dc.identifier.affiliationDepartment of Global Health and Population, Harvard TH Chan School of Public Health, Boston, MA, USAen
dc.identifier.affiliationDepartment of Global Health and Social Medicine, Harvard Medical School, Harvard University, Boston, MA, USAen
dc.identifier.affiliationInternational Atomic Energy Agency, Division of Human Health, Vienna, Austriaen
dc.identifier.affiliationRadiation Oncology, National Cancer Institute, Cairo University, Cairo, Egypten
dc.identifier.affiliationGraduate School of Biomedical and Health Sciences, Hiroshima University, Hiroshima, Japanen
dc.identifier.affiliationDepartments of Radiology and Population Science, Weill Cornell Medical College, New York, NY, USAen
dc.identifier.affiliationAmerican College of Radiology, Reston, VA, USAen
dc.identifier.affiliationDepartment of Radiology and Molecular Pharmacology Programme, Memorial Sloan Kettering Cancer Center, New York, NY, USAen
dc.identifier.affiliationDepartments of Pharmacology and Radiology, Weill Cornell Medical College, New York, NY, USAen
dc.identifier.affiliationDepartment of Radiology, Memorial Sloan Kettering Cancer Center, New York, NY, USAen
dc.identifier.affiliationDepartment of Radiology, Weill Cornell Medical College, New York, NY, USAen
dc.identifier.affiliationDepartment of Biomedical Sciences and Humanitas Clinical and Research Centre, Department of Nuclear Medicine, Humanitas University, Milan, Italy; Department of Radiology and Nuclear Medicine, Rijnstate Hospital, Arnhem, Netherlandsen
dc.identifier.affiliationDepartment of Radiology and Nuclear Medicine, Radboud University Medical Centre, Nijmegen, Netherlandsen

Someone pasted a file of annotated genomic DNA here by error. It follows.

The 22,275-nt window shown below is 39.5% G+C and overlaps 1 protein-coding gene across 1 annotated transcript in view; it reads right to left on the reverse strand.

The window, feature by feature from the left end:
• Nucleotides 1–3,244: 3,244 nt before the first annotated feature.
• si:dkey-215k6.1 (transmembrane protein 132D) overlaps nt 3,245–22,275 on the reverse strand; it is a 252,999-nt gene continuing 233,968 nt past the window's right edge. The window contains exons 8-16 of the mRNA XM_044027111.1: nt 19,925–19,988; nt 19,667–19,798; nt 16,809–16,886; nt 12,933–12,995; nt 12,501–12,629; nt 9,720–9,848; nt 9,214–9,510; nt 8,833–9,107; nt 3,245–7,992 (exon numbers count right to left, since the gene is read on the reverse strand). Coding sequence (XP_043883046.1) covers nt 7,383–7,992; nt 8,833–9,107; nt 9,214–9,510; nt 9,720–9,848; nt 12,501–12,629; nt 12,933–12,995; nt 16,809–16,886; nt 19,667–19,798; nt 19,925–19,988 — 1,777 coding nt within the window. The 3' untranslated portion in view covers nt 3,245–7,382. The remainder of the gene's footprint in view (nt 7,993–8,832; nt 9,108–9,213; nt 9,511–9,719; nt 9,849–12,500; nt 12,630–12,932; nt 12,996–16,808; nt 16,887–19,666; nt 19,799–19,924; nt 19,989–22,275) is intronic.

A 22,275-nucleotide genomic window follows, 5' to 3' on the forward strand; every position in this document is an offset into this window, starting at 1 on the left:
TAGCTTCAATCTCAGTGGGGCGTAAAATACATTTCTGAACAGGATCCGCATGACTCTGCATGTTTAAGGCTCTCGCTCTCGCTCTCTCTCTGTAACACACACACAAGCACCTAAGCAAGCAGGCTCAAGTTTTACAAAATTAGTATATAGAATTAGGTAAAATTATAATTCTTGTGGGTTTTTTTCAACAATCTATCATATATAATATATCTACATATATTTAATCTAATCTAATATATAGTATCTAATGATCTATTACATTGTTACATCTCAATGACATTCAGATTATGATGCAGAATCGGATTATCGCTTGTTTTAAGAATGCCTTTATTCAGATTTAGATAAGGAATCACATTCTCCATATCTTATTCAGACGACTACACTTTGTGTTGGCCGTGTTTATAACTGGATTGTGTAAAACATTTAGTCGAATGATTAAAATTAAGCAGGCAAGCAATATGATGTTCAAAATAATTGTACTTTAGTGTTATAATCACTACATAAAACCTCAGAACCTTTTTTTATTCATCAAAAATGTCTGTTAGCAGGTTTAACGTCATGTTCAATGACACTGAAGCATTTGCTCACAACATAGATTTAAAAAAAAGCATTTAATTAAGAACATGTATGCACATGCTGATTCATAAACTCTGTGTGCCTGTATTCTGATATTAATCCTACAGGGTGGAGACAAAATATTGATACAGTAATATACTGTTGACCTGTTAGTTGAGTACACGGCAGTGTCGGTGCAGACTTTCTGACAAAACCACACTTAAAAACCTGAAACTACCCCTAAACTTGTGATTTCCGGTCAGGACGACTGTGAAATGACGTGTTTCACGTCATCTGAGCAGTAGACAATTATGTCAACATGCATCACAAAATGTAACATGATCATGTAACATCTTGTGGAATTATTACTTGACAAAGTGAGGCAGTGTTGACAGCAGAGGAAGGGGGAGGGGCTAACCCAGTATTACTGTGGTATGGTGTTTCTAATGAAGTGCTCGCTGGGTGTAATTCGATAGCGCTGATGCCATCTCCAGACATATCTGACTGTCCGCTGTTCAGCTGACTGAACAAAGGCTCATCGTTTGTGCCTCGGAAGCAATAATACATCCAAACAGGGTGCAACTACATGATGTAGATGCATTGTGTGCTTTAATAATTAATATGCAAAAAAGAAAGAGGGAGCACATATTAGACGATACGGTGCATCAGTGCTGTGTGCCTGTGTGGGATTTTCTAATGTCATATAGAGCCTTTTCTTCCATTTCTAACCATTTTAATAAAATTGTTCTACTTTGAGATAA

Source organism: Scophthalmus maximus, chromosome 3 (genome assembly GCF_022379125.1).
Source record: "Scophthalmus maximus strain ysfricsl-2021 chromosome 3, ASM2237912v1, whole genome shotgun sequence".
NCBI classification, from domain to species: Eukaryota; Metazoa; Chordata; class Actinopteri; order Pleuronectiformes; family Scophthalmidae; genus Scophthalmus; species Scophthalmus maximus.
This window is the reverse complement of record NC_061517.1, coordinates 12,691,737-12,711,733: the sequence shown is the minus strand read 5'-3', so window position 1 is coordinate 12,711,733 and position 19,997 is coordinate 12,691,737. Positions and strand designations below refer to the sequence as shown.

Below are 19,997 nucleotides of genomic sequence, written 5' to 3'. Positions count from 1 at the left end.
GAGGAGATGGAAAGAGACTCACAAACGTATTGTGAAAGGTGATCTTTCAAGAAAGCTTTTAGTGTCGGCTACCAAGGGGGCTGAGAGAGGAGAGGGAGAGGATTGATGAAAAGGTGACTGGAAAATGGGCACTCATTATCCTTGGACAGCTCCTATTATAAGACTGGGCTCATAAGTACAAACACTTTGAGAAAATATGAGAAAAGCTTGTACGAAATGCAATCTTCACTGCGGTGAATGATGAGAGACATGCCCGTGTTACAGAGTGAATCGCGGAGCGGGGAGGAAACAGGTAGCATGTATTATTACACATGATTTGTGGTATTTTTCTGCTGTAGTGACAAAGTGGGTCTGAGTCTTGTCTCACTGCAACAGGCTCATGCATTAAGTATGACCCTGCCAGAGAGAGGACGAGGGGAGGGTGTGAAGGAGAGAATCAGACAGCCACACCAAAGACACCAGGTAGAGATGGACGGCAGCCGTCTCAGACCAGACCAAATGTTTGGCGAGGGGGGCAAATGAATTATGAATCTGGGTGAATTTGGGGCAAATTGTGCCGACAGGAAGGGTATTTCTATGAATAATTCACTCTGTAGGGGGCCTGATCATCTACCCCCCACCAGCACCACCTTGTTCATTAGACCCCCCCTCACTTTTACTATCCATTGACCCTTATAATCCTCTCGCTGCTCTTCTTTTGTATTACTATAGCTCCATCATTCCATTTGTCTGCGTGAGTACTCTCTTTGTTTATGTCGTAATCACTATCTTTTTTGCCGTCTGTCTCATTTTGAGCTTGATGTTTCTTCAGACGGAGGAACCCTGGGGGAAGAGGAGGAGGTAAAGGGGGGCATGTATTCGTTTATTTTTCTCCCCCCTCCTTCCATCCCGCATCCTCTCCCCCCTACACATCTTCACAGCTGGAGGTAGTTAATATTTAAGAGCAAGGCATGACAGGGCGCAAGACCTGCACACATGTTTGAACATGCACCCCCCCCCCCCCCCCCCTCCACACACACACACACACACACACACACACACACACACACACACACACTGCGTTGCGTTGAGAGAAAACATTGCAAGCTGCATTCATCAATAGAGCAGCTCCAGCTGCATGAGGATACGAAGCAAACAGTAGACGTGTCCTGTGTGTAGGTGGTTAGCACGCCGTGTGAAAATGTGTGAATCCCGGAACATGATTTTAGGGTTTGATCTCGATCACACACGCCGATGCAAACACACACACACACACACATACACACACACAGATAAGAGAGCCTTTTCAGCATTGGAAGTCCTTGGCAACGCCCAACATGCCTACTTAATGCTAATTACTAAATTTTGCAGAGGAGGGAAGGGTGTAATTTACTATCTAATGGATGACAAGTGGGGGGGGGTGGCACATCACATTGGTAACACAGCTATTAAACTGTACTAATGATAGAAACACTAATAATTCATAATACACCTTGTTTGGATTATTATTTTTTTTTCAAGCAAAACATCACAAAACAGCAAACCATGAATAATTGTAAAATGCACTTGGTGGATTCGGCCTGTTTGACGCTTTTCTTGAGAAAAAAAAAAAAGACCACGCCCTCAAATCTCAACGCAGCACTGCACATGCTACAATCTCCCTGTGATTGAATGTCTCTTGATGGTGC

dc.identifier.affiliationOlivia Newton-John Cancer Research Instituteen
dc.identifier.affiliationMolecular Imaging and Therapyen
dc.identifier.affiliationSchool of Cancer Medicine, La Trobe University, Melbourne, VIC, Australiaen
dc.identifier.affiliationDepartment of Medicine, University of Melbourne, Melbourne, VIC, Australiaen
dc.identifier.affiliationCenter for Health Decision Science, Harvard TH Chan School of Public Health, Boston, MA, USAen
dc.identifier.affiliationDepartment of Medicine, Abramson Cancer Center, University of Pennsylvania, Philadelphia, PA, USAen
dc.identifier.affiliationDepartment of Radiology, Massachusetts General Hospital, Harvard Medical School, Harvard University, Boston, MA, USAen
dc.identifier.affiliationInternational Atomic Energy Agency, Division of Human Health, Vienna, Austriaen
dc.identifier.affiliationDepartment of Medical Imaging, Hospital Clínic of Barcelona, University of Barcelona, Barcelona, Spainen
dc.identifier.affiliationUniversité de Paris, Paris, Franceen
dc.identifier.affiliationEuropean Society of Radiology, Vienna, Austriaen
dc.identifier.affiliationRadiation Protection of Patients Unit, International Atomic Energy Agency, Vienna, Austriaen
dc.identifier.affiliationDepartment of Diagnostic Radiology, University of Hong Kong, Hong Kong Special Administrative Region, Chinaen
dc.identifier.doi10.1016/S1470-2045(20)30751-8en
dc.type.contentTexten
dc.identifier.pubmedid33676609